# New Math?

**UPDATED**

When I was a teacher, the first time I had parent-teacher conferences, I remember being so nervous I almost wet my pants. Well, I shouldn’t have worried. It’s MUCH worse being the parent!

As you may have guessed, we had parent-teacher conferences at my son’s school last night. Everything went well. But I just do NOT get this new fangled math. Whatever happened to giving kids 30 problems to solve and calling it a day? Every math paper the teacher showed me had about five problems, and then for each one the kids had three or four lines in which to write an explanation for how they arrived at the answer.

HUH???

His teacher explained how they discuss different ways to arrive at the same answer and how wonderful it is because it’s a collaborative effort, and the children learn from one another. It gives them some sort of ownership over the concept and involves them instead of just telling them how to do it one specific way.

Mmmm’kay.

I remember when I was in school, sometimes a teacher would take points off because I didn’t arrive at the answer using the method I was taught. Or because I didn’t show my work. I never got that. If the answer is correct, who cares how you got it?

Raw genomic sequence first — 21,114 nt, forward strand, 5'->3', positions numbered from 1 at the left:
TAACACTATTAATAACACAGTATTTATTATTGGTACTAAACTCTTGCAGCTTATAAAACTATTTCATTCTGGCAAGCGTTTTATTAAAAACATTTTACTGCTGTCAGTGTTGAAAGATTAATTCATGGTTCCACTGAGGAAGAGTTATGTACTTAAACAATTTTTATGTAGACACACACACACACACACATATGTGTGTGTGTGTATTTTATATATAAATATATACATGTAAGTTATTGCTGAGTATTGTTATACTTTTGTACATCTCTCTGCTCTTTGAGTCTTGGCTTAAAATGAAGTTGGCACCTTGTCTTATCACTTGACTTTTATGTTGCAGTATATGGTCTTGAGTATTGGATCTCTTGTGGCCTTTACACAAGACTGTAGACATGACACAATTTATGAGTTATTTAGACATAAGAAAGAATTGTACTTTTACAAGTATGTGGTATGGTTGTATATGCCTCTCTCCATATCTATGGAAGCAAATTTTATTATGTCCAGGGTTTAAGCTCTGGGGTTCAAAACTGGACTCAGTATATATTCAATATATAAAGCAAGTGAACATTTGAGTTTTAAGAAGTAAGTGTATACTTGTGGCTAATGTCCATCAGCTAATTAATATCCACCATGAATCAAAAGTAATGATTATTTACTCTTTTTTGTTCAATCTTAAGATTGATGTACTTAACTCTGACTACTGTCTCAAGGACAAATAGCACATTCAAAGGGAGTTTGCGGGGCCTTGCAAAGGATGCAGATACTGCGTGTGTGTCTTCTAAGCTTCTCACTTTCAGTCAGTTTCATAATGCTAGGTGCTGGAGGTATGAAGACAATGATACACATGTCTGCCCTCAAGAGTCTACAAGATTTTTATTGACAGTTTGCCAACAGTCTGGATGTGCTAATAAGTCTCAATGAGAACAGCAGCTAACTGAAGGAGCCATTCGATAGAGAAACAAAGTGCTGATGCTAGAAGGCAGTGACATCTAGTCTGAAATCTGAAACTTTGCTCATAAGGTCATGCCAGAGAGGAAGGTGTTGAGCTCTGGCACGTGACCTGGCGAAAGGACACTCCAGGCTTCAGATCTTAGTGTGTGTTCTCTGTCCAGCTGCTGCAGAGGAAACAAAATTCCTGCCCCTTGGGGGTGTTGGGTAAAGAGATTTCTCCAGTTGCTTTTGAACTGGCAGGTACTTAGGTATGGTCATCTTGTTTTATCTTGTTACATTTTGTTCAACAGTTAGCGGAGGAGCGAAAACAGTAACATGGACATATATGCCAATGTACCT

Nowadays it’s evidently okay to have various ways of arriving at an answer, but now they have to explain how they got it. And I say again, if the answer is right, WHO CARES HOW YOU GOT IT!????

What am I missing here?? Can someone please enlighten me?

The teacher told me that explaining how he arrived at an answer is an area my son needs to work on. Nevermind that he can do double digit addition and subtraction and is working on simple multiplication and division. (He likes to do math problems at home for fun. He’s his father’s son, for sure. Math for fun. Isn’t that an oxymoron?) In school he is working on recognizing patterns and then writing an explanation of the pattern.

I looked at the paper the teacher showed me as an example of his work and said that I’m pretty sure I couldn’t tell her how I arrived at the answer. *You just KNOW!*

Funny, she said that’s what my son says. What’s that saying about the apple and the tree? Yeah.

One question that gave me a chuckle was when the kids were asked to tell how they know if a number is even or odd. My son wrote, "Because my first grade teacher Mrs. R— told me."

His teacher and I both got a chuckle out of that.